Like protein, fiber slows the rate at which your body plows through carb calories so you feel full for longer and maintain steadier blood sugar levels, one reason why research consistently links fiber intake to weight loss. That means fibrous whole grain bread tends to be a better choice than white bread and also explains why fruits, which contain fiber and valuable vitamins in addition to sugar, beat straight-up candy every time.
Based on the concept of caloric density, which states that some foods have few calories in proportion to their size (say, a lettuce), while others have lots of calories packed in small portions (a regular chocolate chip cookie comes to mind), Volumetrics divides foods into 4 categories based on their calorie/volume ratio, and is perfect for people looking to binge on some foods while still shedding pounds. However, as with the calorie counting approach, Volumetrics does not take into account the quality of the calories, prioritizing quantity instead. The app Noom and Weight Watchers (both reviewed above) share similarities with this diet theory.
"When you're anxious, your body feels like it's under a tremendous amount of stress all the time. This is why anxiety is a powerful trigger for weight gain. Two of the most proven cures for anxiety are exercise and spending time in nature. Combine both with an outdoor run or bike ride and race away from the anxiousness. Making this habit part of your lifestyle can help you stay lean for life." — David Zinczenko, author of the Zero Belly Cookbook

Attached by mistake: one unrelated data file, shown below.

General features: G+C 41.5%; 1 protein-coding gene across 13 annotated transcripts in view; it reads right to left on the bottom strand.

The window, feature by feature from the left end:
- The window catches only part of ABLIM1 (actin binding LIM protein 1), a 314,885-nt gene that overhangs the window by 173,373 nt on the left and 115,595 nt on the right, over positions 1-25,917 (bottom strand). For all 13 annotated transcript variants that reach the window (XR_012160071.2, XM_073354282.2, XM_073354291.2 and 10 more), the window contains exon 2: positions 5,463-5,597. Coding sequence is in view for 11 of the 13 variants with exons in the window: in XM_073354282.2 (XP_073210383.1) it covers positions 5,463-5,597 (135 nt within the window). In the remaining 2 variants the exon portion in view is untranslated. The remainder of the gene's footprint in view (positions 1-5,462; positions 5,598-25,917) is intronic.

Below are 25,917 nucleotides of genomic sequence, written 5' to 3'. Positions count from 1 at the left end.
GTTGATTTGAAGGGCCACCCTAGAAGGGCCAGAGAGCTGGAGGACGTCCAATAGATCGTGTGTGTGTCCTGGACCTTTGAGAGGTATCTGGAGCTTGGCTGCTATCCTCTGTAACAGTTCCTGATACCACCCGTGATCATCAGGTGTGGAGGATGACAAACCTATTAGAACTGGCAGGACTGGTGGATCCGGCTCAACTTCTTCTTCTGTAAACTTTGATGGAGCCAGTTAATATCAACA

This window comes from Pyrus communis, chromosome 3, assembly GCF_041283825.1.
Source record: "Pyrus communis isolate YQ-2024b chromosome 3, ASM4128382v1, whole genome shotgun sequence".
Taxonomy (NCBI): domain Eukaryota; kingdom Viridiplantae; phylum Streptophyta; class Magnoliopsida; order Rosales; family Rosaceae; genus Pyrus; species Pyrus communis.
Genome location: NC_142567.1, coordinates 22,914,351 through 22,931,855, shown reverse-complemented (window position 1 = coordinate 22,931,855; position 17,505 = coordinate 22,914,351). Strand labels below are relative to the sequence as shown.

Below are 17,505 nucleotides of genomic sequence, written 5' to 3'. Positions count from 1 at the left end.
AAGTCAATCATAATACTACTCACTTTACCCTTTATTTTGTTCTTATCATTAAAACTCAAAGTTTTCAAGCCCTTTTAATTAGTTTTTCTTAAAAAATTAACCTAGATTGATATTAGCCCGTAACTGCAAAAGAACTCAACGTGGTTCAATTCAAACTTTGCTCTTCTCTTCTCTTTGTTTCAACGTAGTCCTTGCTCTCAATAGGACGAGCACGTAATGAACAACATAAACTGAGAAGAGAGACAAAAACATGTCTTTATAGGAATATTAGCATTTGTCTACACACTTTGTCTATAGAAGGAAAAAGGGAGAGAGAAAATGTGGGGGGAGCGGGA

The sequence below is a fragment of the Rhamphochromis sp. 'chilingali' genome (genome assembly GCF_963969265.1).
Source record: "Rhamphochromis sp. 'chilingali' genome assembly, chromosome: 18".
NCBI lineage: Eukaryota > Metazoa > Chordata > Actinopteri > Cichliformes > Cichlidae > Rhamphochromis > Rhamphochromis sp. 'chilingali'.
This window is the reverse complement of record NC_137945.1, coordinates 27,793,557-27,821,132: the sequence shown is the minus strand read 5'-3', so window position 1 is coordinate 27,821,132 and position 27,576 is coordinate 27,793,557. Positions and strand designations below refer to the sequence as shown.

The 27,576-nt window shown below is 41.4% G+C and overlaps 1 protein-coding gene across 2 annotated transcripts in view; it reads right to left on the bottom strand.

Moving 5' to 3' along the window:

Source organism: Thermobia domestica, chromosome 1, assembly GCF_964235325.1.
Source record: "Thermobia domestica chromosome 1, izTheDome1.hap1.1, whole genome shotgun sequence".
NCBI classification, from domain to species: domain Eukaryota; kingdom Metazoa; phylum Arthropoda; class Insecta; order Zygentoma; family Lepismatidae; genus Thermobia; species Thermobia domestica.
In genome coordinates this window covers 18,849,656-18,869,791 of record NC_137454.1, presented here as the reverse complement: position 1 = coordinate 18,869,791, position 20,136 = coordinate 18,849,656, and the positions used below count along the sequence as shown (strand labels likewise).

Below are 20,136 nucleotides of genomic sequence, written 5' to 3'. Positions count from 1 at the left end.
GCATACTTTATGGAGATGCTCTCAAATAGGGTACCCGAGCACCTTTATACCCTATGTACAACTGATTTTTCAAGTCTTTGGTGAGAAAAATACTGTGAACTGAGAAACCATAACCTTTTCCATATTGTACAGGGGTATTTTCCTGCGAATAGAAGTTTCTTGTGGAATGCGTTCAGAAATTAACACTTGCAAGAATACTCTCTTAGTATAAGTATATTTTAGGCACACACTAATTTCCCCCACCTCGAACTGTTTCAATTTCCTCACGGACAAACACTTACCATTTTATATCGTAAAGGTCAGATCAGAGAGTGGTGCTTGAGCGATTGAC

This diet theory, consisting of 10% or less of daily calories from fat, is the flip-side to Atkins, Keto, and Paleo. Proponents of the ultra-low-fat approach adhere to a diet rich in plant foods, low in animal products, and high in carbohydrates (80% or more of daily caloric intake). An example of this type of theory is the TLC (Therapeutic Lifestyle Changes) Diet created by the National Heart, Lung, and Blood Association with the purpose of helping people combat heart disease, lower cholesterol levels, and prevent digestive problems.
"Eat vegetables before or with meals. Whether you are hungry on your way home or right when you walk in the door, snacking on veggies can help you keep your portions in check once you sit down to a meal. I also recommend starting your dinner with a vegetable salad or vegetable soup to fill you up and prevent overeating. — Ilyse Schapiro, MS, RD, CDN, author of Should I Scoop Out My Bagel?
If you’ve been eating fast food for years, get real about your approach: You’re probably not going to stick to an organic, gluten-free, paleo overhaul for very long. "You want to change as little as possible to create calorie deficit," says Dr. Seltzer, who insists the best way to support sustainable weight loss is to incorporate small changes into existing habits. So instead of giving up your daily BLT bagels in favor of an egg-white wrap, try ordering your sandwich on a lighter English muffin. Or say you eat a snack bar every afternoon: Swap your 300-calorie bar for a 150-calorie alternative. "Your brain will feel the same way about it, so you won’t feel deprived," he says.